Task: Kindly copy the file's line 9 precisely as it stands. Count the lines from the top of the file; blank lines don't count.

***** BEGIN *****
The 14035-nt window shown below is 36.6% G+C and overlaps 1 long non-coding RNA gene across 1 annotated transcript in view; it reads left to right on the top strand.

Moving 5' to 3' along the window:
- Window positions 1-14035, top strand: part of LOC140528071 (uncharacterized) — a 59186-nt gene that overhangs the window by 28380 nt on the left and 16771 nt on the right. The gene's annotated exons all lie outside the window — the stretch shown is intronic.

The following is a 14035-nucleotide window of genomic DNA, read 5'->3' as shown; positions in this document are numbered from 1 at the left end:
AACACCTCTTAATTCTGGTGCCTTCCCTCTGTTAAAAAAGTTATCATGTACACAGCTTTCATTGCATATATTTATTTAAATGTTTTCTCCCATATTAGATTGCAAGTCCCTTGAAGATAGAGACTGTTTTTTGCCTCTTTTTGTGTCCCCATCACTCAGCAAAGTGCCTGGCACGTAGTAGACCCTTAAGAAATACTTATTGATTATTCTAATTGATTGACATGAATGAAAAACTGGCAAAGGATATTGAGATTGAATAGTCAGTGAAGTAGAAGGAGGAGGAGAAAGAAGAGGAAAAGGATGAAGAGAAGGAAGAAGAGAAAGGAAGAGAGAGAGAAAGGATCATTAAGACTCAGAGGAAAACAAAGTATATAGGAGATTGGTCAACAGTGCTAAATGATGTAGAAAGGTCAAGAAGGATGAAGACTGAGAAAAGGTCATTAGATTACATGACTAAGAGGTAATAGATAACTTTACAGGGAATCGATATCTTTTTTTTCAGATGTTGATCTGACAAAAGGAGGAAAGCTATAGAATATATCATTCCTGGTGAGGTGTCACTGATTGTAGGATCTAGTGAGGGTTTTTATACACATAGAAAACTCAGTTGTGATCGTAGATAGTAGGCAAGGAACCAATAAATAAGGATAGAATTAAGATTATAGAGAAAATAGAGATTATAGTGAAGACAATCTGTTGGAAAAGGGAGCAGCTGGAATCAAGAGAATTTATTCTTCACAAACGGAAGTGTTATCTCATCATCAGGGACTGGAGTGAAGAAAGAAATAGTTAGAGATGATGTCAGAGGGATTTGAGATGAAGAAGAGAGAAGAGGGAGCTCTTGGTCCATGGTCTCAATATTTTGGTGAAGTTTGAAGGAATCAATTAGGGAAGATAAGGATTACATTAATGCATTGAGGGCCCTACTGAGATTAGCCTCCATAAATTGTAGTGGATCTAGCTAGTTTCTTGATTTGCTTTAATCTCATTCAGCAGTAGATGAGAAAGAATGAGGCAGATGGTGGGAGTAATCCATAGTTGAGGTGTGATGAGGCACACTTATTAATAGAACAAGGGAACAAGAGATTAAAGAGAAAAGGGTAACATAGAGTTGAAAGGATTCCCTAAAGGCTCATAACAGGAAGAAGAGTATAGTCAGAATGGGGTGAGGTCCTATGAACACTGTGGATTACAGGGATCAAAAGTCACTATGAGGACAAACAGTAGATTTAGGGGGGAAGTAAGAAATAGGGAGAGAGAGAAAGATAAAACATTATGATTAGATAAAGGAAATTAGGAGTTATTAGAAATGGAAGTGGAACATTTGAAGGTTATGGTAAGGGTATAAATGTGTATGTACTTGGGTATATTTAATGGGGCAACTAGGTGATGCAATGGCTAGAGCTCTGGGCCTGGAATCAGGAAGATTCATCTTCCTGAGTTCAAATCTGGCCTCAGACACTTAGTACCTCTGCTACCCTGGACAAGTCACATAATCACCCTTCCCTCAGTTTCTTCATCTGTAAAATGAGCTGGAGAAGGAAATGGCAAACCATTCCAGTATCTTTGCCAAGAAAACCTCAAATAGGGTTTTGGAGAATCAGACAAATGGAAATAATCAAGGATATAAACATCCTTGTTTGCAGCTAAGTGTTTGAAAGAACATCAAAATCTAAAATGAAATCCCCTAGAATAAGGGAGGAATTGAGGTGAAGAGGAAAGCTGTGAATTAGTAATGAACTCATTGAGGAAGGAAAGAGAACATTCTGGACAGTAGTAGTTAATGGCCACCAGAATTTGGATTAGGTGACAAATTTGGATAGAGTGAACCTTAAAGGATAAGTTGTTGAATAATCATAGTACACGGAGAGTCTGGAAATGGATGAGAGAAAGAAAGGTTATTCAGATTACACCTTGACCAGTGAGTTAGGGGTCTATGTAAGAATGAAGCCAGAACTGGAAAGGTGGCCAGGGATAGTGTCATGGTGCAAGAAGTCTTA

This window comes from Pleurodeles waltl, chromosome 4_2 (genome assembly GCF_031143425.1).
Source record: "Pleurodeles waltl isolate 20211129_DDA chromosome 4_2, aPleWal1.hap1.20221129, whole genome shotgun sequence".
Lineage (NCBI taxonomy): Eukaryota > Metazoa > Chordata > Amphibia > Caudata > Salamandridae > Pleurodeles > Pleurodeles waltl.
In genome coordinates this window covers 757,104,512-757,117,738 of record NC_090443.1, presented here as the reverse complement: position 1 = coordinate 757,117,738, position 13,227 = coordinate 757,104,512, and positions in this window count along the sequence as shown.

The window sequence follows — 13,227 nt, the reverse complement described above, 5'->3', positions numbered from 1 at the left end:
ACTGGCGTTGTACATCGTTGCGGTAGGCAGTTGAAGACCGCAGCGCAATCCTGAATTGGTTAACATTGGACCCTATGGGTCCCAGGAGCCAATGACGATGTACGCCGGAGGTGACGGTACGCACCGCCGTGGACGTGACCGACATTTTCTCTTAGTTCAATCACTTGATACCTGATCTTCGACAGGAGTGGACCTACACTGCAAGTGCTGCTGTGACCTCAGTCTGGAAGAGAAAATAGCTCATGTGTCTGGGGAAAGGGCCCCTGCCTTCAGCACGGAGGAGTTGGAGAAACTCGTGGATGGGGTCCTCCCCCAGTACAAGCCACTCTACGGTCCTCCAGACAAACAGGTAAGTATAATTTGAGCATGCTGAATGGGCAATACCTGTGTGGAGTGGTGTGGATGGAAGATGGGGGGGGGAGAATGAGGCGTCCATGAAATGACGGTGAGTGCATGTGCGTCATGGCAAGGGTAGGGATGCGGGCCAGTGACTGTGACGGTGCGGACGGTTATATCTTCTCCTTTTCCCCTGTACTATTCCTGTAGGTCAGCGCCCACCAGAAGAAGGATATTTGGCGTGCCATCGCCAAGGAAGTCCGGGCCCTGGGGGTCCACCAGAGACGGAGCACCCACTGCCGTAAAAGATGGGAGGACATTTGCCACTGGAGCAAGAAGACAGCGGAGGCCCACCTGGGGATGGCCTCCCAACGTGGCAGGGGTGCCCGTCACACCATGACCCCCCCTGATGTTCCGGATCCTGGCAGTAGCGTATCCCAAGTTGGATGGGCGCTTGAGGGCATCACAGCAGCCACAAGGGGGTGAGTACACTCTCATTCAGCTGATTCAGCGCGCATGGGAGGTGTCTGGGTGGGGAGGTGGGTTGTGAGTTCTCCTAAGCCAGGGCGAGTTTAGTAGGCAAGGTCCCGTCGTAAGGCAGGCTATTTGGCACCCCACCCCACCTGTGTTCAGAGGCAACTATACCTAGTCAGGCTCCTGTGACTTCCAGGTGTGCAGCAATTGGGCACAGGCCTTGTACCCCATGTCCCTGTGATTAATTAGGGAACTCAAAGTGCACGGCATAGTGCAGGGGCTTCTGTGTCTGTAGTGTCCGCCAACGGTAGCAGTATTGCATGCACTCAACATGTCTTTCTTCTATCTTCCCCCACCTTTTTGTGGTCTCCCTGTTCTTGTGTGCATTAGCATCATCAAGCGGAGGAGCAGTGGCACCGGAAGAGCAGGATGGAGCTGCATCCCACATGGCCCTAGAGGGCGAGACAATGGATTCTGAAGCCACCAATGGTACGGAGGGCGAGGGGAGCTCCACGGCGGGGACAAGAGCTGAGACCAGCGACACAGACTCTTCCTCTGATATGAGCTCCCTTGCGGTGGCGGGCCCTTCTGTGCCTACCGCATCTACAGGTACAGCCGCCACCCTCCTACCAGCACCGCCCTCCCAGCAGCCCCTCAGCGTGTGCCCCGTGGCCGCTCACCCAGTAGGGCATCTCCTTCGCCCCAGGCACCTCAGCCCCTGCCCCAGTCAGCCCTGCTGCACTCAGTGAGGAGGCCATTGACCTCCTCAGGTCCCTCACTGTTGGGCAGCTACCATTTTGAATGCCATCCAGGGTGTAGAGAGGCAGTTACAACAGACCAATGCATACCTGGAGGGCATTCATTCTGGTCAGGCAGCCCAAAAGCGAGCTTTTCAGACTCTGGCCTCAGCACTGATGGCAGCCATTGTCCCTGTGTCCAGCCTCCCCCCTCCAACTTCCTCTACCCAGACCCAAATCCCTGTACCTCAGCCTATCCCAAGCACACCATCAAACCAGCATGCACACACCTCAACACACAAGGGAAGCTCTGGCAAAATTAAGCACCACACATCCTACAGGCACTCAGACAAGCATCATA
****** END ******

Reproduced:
In genome coordinates this window covers 757,104,512-757,117,738 of record NC_090443.1, presented here as the reverse complement: position 1 = coordinate 757,117,738, position 13,227 = coordinate 757,104,512, and positions in this window count along the sequence as shown.